I'm a Human Inbox

Monday, June 27, 2005

The Grokster Decision

Today the MGM vs Grokster case came to a close, with the court ruled unanimously in entertainment industries' favor.

We hold that one who distributes a device with the object of promoting its use to infringe copyright, as shown by clear expression or other affirmative steps taken to foster infringement, is liable for the resulting acts of infringement by third parties.

Read MoreHilary Rosen amazingly enough wrote a piece that I both agreed with and disagreed with at the same time. At first she says:

The euphoria of this decision does not and should not change the need for the entertainment industry to push foward and embrace these new distribution systems. Does the court win help? Maybe, but only if this victory is seen as gaining leverage in business negotiations rather than an invitiation to only pursue more litigation and enforcement. Certainly there will be some P2P services who will be in a better position to play here than others.

Amazing, a former employee of RIAA warning against excessive P2P litigation. I almost start to respect her until she switches gears and says this:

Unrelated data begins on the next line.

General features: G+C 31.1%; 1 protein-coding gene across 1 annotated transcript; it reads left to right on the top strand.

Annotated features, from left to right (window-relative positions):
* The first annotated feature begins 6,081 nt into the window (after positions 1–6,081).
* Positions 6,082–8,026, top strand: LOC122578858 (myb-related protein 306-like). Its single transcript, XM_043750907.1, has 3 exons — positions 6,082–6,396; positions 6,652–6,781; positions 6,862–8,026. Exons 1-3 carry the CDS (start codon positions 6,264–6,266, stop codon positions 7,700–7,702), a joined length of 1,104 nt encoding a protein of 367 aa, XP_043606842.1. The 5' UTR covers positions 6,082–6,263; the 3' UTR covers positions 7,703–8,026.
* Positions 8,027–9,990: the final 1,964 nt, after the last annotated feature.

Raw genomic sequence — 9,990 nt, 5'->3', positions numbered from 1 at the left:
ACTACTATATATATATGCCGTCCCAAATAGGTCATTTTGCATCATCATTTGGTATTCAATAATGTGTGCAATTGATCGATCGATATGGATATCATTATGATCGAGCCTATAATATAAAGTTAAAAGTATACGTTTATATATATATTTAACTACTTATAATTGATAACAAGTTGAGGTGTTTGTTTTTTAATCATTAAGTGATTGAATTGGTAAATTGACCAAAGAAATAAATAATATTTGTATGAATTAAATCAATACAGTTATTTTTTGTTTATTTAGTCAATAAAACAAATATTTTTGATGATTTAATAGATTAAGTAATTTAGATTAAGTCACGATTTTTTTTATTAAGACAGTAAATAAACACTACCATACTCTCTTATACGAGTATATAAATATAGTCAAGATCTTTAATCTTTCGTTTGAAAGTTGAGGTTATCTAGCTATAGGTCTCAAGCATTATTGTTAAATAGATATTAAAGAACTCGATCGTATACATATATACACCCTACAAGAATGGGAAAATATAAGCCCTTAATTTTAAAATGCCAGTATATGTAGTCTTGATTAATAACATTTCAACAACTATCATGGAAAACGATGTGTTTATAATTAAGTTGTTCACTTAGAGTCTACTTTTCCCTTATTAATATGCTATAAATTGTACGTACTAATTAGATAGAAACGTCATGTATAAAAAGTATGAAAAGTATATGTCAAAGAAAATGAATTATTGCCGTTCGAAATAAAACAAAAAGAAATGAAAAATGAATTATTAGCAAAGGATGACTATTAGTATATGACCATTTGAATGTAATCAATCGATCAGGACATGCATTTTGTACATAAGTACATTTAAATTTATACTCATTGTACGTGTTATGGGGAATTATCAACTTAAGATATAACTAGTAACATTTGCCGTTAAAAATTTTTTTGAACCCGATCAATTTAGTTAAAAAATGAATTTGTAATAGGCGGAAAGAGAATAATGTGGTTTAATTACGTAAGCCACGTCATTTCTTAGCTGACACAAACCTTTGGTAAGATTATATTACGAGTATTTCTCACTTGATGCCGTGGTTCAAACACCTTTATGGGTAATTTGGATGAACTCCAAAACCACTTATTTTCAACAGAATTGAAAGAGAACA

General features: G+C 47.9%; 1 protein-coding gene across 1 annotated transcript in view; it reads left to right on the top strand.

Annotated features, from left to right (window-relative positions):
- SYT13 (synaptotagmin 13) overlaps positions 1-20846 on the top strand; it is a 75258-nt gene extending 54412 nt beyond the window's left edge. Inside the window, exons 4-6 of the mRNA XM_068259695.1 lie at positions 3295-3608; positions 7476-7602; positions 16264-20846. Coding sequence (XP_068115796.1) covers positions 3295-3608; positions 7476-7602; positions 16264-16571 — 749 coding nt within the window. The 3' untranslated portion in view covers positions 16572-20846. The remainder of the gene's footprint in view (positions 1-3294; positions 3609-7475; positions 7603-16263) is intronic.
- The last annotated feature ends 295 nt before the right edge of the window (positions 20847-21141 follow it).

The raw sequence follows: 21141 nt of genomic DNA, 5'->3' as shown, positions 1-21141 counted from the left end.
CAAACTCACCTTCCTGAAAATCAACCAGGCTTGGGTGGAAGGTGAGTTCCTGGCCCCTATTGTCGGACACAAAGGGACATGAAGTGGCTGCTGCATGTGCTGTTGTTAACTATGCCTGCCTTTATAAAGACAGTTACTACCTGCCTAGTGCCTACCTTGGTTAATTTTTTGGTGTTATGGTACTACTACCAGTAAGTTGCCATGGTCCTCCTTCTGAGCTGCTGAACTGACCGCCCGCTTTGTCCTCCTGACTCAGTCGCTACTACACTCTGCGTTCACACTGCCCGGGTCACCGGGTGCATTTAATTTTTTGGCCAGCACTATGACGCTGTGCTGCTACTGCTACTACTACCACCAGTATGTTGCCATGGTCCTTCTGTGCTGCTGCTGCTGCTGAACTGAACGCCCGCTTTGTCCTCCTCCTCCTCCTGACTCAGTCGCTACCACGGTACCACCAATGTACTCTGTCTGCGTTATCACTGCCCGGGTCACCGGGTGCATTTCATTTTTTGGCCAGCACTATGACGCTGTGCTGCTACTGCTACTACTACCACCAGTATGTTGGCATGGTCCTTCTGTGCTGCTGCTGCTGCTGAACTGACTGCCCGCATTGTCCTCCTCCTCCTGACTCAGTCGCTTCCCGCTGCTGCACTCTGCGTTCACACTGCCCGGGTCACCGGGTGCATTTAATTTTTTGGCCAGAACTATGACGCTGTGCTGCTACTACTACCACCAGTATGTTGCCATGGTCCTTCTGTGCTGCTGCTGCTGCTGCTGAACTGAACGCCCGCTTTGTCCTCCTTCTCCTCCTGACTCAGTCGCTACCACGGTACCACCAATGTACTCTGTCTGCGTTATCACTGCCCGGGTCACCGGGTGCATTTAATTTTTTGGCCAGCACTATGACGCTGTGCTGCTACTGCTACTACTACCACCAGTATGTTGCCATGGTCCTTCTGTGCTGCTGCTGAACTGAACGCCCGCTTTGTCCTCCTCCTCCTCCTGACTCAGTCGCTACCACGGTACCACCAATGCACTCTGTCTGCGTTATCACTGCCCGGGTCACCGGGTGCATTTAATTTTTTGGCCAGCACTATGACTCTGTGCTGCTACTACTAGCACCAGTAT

The mainstream technology industry should also be pleased with this decision. I dont' think they are going to be victims of a rash of lawsuits against the iPod and other products a was claimed multiple times. This decision should be seen as permission to distinguish in the industry between those with good intentions versus those with nefarious interests.

This shows that Hilary is full of shit. Do you think that given a new weapon against copyright infringement that RIAA and other organizations such as the MPAA will decide not to sue?
And lastly, EFF has something to say about this:

Today the Supreme Court has unleashed a new era of legal uncertainty on America's innovators," said Fred von Lohmann, EFF's senior intellectual property attorney. "The newly announced inducement theory of copyright liability will fuel a new generation of entertainment industry lawsuits against technology companies. Perhaps more important, the threat of legal costs may lead technology companies to modify their products to please Hollywood instead of consumers.